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Venezuela takes over troubled bank

  • Story Highlights
  • Venezuelan government takes control of Stanford Bank Venezuela
  • Bank recorded "extraordinary" withdrawals this week, official says
  • Owner accused in U.S. of multibillion-dollar investment and sales fraud
  • Banking minister says Venezuela's financial system wouldn't be affected
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CARACAS, Venezuela (CNN) -- The Venezuelan government on Thursday took over the Stanford Bank Venezuela, whose owner is accused in the United States of a multibillion-dollar investment and sales fraud scheme, the state-run news agency reported.

Ali Rodriguez Araque, minister of economy and finance, assures Venezuelans the country's bank system is stable.

Ali Rodriguez Araque, minister of economy and finance, assures Venezuelans the country's bank system is stable.

"Stanford Bank Venezuela will be put on sale as soon as possible," said Ali Rodriguez Araque, the country's minister of economy and finance, said. "We already have a group interested in acquiring the bank entity."

In recent days, depositors had worried that troubles at Stanford International Bank would hurt Stanford Bank Venezuela and had withdrawn cash from the small local bank, even though the companies' assets are separate, industry officials and bank customers said.

The bank recorded "extraordinary" withdrawals Tuesday and Wednesday beyond what it can manage, said Edgar Hernandez Behrens, Venezuela's superintendent of banks.

Officials with the Venezuelan Central Bank, the banking superintendent's office and Stanford Bank had huddled Wednesday to decide how to deal with the problem.

A similar scene played out in Antigua, where customers lined up outside Stanford-owned banks to pull their money.

The Securities and Exchange Commission charged financier R. Allen Stanford and three of his companies Tuesday with orchestrating $9.2 billion in investment and sales fraud. Stanford International Bank, based in Antigua, is accused of acting through a network of Stanford Group Co. financial advisers to sell about $8 billion of "certificates of deposit" to investors.

The SEC also charged Stanford International Bank chief financial officer James Davis and Laura Pendergest-Holt, chief investment officer of Stanford Financial Group. The third company named in the complaint is investment adviser Stanford Capital Management.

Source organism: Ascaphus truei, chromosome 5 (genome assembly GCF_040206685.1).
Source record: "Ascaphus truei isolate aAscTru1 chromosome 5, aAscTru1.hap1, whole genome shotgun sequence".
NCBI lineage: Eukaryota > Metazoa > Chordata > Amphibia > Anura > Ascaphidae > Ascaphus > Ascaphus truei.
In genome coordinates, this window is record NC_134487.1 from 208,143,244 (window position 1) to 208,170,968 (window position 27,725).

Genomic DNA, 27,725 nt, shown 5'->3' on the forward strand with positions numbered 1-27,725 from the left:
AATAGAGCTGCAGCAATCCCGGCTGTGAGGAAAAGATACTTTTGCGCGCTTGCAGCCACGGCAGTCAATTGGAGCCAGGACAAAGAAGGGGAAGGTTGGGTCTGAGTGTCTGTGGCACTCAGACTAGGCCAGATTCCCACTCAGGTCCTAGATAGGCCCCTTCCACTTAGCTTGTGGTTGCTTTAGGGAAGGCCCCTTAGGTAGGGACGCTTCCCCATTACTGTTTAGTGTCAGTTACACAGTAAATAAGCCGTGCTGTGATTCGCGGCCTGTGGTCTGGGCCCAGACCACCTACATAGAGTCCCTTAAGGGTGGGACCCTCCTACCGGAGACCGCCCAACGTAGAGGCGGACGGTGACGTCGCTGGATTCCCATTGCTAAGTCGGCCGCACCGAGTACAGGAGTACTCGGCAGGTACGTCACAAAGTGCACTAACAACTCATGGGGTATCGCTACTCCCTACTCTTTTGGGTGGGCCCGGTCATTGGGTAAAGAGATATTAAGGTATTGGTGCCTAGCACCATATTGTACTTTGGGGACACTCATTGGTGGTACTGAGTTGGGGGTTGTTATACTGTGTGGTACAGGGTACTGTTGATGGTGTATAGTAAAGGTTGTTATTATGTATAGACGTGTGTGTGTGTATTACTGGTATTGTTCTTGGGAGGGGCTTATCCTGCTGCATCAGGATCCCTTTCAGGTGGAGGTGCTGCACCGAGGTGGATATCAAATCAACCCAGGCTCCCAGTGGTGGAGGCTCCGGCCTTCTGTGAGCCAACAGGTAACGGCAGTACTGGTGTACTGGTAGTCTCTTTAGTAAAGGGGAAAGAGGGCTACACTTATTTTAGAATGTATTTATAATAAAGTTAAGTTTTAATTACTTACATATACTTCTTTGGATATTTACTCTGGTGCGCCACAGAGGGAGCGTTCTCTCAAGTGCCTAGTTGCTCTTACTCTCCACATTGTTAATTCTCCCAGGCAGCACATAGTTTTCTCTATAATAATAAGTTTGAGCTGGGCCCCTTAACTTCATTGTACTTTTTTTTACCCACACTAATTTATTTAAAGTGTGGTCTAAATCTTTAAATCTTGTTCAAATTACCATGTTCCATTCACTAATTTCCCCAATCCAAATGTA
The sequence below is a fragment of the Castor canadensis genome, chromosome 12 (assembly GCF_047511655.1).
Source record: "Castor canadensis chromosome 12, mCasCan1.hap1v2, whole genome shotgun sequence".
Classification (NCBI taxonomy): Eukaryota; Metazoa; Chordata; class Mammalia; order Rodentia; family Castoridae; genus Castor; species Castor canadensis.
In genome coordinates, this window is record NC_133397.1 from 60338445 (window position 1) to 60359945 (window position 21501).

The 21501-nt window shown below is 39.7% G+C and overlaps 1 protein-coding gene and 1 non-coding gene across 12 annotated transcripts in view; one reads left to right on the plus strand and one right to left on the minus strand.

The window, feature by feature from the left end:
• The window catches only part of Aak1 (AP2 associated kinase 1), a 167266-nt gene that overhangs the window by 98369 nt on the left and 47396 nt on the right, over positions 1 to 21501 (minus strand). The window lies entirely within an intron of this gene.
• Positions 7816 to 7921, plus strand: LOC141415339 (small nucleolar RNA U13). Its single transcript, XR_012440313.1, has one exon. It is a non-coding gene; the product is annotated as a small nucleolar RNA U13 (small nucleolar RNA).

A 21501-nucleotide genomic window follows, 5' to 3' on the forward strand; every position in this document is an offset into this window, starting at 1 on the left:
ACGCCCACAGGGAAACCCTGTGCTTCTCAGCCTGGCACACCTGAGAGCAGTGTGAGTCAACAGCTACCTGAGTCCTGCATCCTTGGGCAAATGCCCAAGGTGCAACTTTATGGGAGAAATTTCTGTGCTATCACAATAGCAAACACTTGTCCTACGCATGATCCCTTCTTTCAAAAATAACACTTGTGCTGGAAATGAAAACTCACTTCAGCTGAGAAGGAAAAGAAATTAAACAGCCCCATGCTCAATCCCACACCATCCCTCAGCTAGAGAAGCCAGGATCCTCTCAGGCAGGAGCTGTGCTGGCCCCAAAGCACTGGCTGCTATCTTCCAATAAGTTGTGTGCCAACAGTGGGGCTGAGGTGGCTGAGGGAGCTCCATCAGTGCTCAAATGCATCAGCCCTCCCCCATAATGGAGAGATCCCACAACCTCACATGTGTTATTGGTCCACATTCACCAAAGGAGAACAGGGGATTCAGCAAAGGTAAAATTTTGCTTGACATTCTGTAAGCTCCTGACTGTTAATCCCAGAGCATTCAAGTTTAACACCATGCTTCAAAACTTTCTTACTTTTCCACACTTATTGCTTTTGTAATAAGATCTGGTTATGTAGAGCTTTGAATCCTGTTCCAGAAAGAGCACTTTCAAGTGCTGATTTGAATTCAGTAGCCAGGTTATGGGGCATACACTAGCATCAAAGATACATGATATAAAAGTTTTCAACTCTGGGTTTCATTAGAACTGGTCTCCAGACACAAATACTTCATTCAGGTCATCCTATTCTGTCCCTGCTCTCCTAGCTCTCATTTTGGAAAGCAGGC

Stanford International Bank's Web site said its network has $51 billion in deposits and assets under management or advisement, with more than 70,000 clients in 140 countries.

In September, Forbes named Stanford as No. 205 in an article on the 400 Richest Americans, saying he was worth more than $2 billion.

Stanford has reveled in the high life and sponsored cricket matches in the Caribbean. He has citizenship in the United States and Antigua. He was knighted by the Caribbean nation and is known as Sir Allen Stanford.

Stanford's whereabouts were uncertain. CNN made repeated attempts Wednesday to reach Stanford and his attorneys. There was no response. Some media reports have put him in Antigua, where he has a home, but that couldn't be confirmed.

Industry officials have said the fall of one of the smallest retail banks in Venezuela, which only takes deposits and makes loans in local currency, was unlikely to cause much of a disturbance in the rest of the sector.

Rodriguez, the Venezuelan banking minister, said the bank was affected by outside factors, not internal ones, and that the nation's financial system would not be affected. But the decision by a large number of depositors to withdraw their money forced officials to intervene, he said on the state-run ABN news agency.

"The Venezuelan financial system is totally stable, so I invite all Venezuelans to remain calm," the news agency quoted him as saying.

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